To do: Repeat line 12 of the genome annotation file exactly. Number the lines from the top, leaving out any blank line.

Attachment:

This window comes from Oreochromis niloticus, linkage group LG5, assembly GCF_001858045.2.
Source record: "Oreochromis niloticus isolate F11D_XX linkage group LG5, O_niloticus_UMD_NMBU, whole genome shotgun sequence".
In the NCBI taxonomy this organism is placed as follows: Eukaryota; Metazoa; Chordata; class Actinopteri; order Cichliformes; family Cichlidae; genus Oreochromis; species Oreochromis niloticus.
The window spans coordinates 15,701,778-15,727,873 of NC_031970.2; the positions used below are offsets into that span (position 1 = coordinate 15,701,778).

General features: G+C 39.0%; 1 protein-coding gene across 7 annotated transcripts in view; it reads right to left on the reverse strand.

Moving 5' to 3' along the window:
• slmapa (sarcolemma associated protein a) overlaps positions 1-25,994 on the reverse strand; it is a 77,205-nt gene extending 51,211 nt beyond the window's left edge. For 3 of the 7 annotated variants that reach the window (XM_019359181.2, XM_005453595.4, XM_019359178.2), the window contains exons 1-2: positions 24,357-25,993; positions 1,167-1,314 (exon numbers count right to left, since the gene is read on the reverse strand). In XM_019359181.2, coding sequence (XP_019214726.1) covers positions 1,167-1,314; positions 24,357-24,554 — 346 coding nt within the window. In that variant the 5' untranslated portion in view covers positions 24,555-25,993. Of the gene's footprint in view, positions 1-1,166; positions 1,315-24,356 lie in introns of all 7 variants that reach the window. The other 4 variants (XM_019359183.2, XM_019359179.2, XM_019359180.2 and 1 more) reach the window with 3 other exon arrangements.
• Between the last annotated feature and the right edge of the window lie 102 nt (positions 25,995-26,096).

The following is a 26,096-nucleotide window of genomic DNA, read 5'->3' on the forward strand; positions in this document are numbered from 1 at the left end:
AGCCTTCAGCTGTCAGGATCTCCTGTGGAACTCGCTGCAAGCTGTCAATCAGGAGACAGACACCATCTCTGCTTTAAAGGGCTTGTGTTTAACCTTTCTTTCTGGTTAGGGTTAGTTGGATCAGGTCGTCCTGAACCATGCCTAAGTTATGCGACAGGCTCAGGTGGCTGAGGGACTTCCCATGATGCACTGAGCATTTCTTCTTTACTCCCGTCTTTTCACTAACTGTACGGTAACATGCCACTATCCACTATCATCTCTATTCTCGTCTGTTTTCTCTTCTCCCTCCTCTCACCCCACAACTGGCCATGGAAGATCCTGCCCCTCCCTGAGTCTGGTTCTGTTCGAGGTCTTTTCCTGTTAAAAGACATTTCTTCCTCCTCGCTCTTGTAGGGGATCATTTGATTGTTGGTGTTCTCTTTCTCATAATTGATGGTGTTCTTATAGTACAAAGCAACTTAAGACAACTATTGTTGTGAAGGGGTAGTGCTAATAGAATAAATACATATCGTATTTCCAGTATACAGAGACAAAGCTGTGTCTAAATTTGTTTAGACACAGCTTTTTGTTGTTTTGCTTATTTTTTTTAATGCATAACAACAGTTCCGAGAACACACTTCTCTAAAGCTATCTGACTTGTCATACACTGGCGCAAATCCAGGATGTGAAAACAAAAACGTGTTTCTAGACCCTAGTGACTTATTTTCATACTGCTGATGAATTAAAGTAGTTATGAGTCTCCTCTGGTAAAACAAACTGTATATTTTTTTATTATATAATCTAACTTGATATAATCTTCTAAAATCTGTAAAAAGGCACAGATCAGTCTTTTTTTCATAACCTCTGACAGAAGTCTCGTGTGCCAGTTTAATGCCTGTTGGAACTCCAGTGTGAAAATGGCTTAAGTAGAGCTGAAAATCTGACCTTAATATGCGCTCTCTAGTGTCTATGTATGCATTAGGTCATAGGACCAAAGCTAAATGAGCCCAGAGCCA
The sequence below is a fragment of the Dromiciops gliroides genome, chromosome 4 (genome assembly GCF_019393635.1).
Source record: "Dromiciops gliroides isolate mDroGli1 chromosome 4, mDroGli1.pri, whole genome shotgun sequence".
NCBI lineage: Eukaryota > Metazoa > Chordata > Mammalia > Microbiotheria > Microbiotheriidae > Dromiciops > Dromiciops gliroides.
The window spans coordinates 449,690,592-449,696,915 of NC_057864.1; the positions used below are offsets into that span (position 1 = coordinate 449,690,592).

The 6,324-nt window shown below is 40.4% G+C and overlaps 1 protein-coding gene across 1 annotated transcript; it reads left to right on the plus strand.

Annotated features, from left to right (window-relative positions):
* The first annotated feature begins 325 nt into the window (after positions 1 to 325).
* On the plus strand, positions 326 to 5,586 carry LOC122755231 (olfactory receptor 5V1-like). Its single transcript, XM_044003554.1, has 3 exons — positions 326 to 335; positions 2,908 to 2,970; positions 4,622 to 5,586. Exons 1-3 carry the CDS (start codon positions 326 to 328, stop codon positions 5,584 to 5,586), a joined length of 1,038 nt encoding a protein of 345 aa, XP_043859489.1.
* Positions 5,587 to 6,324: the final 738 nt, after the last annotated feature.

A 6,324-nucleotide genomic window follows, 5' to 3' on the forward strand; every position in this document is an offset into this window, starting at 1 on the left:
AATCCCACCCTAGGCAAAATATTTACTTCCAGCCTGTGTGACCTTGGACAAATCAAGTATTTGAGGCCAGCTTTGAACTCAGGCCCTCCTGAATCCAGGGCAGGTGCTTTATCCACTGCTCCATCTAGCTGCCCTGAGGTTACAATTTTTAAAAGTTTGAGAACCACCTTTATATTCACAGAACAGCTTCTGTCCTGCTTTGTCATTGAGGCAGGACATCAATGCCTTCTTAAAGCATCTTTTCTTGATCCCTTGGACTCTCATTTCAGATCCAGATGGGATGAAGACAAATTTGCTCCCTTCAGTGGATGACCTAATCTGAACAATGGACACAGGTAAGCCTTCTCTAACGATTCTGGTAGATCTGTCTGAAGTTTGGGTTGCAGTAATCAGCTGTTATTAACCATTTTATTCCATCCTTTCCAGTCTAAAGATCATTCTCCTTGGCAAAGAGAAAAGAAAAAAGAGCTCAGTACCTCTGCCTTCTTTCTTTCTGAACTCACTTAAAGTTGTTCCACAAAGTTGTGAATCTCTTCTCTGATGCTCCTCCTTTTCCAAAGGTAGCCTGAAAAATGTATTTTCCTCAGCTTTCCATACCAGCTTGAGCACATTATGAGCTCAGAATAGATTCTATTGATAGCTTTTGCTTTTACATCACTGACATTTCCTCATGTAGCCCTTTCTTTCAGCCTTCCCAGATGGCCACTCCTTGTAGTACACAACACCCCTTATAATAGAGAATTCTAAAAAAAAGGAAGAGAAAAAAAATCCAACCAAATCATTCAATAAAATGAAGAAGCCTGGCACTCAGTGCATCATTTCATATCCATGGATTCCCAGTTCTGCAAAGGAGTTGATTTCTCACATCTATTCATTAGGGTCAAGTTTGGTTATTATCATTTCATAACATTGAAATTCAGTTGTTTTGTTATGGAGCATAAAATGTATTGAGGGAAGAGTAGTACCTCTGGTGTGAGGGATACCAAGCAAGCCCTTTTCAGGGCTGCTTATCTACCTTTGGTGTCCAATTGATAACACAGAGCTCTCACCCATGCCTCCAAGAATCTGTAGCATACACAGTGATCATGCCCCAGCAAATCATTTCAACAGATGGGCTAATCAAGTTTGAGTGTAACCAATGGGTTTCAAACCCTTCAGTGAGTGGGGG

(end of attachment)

Source record: "Dromiciops gliroides isolate mDroGli1 chromosome 4, mDroGli1.pri, whole genome shotgun sequence".